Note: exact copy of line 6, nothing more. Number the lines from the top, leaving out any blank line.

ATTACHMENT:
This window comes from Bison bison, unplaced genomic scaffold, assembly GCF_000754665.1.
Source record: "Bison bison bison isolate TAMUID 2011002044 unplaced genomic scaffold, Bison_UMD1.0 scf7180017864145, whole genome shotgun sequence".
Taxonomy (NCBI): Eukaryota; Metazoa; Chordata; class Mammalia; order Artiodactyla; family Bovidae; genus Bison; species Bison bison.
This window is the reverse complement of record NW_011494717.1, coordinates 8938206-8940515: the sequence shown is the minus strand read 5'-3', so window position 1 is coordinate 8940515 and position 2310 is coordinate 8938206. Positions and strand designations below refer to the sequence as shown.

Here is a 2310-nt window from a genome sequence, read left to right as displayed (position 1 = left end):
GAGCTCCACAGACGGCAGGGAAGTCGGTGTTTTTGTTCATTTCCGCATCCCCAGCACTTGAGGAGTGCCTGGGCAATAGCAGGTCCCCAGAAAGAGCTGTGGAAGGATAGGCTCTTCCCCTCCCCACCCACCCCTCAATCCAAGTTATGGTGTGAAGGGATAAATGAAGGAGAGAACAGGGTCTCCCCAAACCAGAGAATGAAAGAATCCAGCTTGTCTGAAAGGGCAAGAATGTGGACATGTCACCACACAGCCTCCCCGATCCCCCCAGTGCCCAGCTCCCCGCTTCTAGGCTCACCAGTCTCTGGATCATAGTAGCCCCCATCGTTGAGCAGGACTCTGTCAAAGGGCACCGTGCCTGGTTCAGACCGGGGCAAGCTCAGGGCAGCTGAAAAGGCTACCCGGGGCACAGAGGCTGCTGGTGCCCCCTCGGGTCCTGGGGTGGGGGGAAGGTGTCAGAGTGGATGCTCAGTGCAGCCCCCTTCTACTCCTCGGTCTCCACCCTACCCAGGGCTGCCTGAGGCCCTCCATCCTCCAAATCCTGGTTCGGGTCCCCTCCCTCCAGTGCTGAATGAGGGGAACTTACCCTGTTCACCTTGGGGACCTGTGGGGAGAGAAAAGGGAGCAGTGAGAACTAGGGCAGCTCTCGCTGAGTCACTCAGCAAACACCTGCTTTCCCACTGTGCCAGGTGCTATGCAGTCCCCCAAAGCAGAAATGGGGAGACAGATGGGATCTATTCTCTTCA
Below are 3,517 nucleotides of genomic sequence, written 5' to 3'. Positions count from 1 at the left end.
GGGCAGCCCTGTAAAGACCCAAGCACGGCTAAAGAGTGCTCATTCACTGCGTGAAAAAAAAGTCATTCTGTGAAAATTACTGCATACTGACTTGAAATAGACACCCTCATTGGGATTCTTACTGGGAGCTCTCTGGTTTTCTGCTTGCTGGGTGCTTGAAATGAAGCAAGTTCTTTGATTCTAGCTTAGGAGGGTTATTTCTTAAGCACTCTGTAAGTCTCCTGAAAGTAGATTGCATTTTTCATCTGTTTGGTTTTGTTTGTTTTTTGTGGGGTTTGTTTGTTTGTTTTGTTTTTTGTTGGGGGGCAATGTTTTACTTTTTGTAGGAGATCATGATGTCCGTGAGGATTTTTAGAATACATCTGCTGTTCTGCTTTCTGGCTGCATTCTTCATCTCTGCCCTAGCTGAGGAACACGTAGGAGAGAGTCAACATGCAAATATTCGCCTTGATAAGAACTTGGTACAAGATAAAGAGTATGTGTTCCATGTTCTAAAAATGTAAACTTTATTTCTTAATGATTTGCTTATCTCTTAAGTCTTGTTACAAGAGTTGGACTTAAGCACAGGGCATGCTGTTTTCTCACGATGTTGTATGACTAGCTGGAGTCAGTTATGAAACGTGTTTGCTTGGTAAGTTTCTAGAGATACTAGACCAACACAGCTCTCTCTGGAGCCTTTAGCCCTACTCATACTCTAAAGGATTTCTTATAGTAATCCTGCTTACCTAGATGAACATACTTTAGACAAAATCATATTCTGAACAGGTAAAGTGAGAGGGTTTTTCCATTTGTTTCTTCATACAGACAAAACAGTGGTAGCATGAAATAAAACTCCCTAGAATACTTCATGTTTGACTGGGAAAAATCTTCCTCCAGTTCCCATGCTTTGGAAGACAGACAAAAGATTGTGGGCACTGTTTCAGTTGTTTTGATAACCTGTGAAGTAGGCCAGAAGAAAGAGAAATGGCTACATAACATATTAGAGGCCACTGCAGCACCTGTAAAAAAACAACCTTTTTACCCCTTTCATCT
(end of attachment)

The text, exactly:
GAGCTCCACAGACGGCAGGGAAGTCGGTGTTTTTGTTCATTTCCGCATCCCCAGCACTTGAGGAGTGCCTGGGCAATAGCAGGTCCCCAGAAAGAGCTGTGGAAGGATAGGCTCTTCCCCTCCCCACCCACCCCTCAATCCAAGTTATGGTGTGAAGGGATAAATGAAGGAGAGAACAGGGTCTCCCCAAACCAGAGAATGAAAGAATCCAGCTTGTCTGAAAGGGCAAGAATGTGGACATGTCACCACACAGCCTCCCCGATCCCCCCAGTGCCCAGCTCCCCGCTTCTAGGCTCACCAGTCTCTGGATCATAGTAGCCCCCATCGTTGAGCAGGACTCTGTCAAAGGGCACCGTGCCTGGTTCAGACCGGGGCAAGCTCAGGGCAGCTGAAAAGGCTACCCGGGGCACAGAGGCTGCTGGTGCCCCCTCGGGTCCTGGGGTGGGGGGAAGGTGTCAGAGTGGATGCTCAGTGCAGCCCCCTTCTACTCCTCGGTCTCCACCCTACCCAGGGCTGCCTGAGGCCCTCCATCCTCCAAATCCTGGTTCGGGTCCCCTCCCTCCAGTGCTGAATGAGGGGAACTTACCCTGTTCACCTTGGGGACCTGTGGGGAGAGAAAAGGGAGCAGTGAGAACTAGGGCAGCTCTCGCTGAGTCACTCAGCAAACACCTGCTTTCCCACTGTGCCAGGTGCTATGCAGTCCCCCAAAGCAGAAATGGGGAGACAGATGGGATCTATTCTCTTCA